Matrix Research Studies & Guides

Large Coastal Metros Revive Amid Surge in Multifamily Demand

Large Coastal Metros Revive Amid Surge in Multifamily Demand
Photo by Michael Discenza on Unsplash

The early stages of the COVID-19 pandemic produced an exodus of renters from gateway markets, prompting questions about their long-term future. While those questions remain unresolved, prospects for urban markets brightened in 2021 as apartment demand returned with the reopening of cities.

The gateway rebound comes amid record-setting demand nationally, as multifamily established a new annual high in absorption in only nine months. Through the first three quarters in 2021, 475,000 apartment units were absorbed in the U.S., already topping 2018’s single-year high of 370,000 recorded by Matrix. At least 100,000 units have been absorbed in each of the last four quarters, which is also a first.

The absorption numbers explain the industry’s recent extraordinary rent performance. Asking rents nationally were up 11.4 percent year-over-year through September, while the occupancy rate of stabilized properties rose 110 basis points year-over-year to 95.9 percent as of August, per Matrix data on 144 markets.

Absorption as % of Stock by Market Size

Absorption as % of Stock by Market Size
Source: Yardi Matrix

Robust multifamily absorption is driven by a confluence of factors, including robust economic growth, the decline in unemployment, pent-up demand coming out of the pandemic, and strong household savings. Plus, there remains a long-term shortage of housing supply, as new construction was stifled for several years coming out of the Great Recession, and single-family home prices have soared.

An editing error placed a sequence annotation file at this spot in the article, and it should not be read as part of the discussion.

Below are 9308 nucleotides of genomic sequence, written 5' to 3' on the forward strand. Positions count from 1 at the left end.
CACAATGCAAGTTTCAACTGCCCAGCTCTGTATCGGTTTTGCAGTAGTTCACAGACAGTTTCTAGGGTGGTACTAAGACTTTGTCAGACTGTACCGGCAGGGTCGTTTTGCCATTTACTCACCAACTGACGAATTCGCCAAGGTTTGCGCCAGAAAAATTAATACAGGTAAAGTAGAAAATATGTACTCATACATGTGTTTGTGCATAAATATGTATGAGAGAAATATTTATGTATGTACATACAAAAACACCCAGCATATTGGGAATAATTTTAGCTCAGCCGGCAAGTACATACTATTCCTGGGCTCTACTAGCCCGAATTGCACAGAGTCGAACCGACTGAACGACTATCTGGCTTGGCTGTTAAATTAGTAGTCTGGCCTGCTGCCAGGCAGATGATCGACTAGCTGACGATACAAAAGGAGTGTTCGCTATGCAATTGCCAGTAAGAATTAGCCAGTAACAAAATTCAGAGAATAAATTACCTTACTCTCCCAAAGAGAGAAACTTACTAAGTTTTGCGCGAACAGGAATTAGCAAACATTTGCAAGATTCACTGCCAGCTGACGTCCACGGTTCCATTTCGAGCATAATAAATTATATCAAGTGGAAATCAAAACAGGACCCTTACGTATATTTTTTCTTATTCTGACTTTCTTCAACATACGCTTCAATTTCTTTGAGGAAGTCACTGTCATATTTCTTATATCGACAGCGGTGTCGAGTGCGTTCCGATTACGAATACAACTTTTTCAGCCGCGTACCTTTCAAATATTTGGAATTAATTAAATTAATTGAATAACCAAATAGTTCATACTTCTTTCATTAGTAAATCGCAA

Arguably, the most notable part of the 2021 landscape is the rebound in gateway markets, which are on the verge of a “worst-to-first” turnaround. Gateway metros (which Yardi defines as New York City, Boston, Washington, D.C., Miami, Chicago, Los Angeles and San Francisco) combined posted negative (-7,000) absorption in 2020.

Through three quarters in 2021, gateway metros have absorbed some 108,000 units. As a percentage of stock, that amounts to 3.8%, which is the highest rate among metros ranked by market size. Secondary markets absorbed 3.7% of stock, while tertiary metros trailed at 2.2% of stock. In 2020, gateway metro absorption was -0.3%, compared to 1.9% for the entire U.S.

During the pandemic, gateway markets lost Millennial renters with children looking for housing with more space and/or better schools, renters who work remotely looking for lower-cost housing and those seeking a more suburban or rural lifestyle. Now units are being backfilled, largely by young workers seeking the experience of city life and downsizing retirees.

Regionally, the Southeast continues to attract the most renters, with 155,000 units absorbed year-to-date through the third quarter, or 3.7% of stock. Metros in the West (101,000, 3.3% of stock) and Southwest (98,000, 3.5% of stock) also are attracting a high number of households. The Northeast (60,000, 2.7% of stock) and Midwest (59,000, 2.5% of stock) trail in total absorption.

Multifamily has benefited from a confluence of factors to produce outstanding fundamental performance in 2021. Some of those factors, such as the stimulus-fueled GDP growth and pent-up demand after a year spent in quarantine, are not sustainable. Other factors that involve evolving social and demographic forces are likely to drive demand for years to come.

Read the full Matrix Bulletin-Absorption Paper-October 2021


About the author

Paul Fiorilla

Paul Fiorilla has more than 25 years of experience as a researcher and writer in the commercial real estate markets. He previously served as a vice president of research at Prudential Real Estate Investors in Madison, N.J., where he oversaw publishing of outlooks and thought leadership research. Before that, he covered real estate capital markets and CMBS at Commercial Mortgage Alert.

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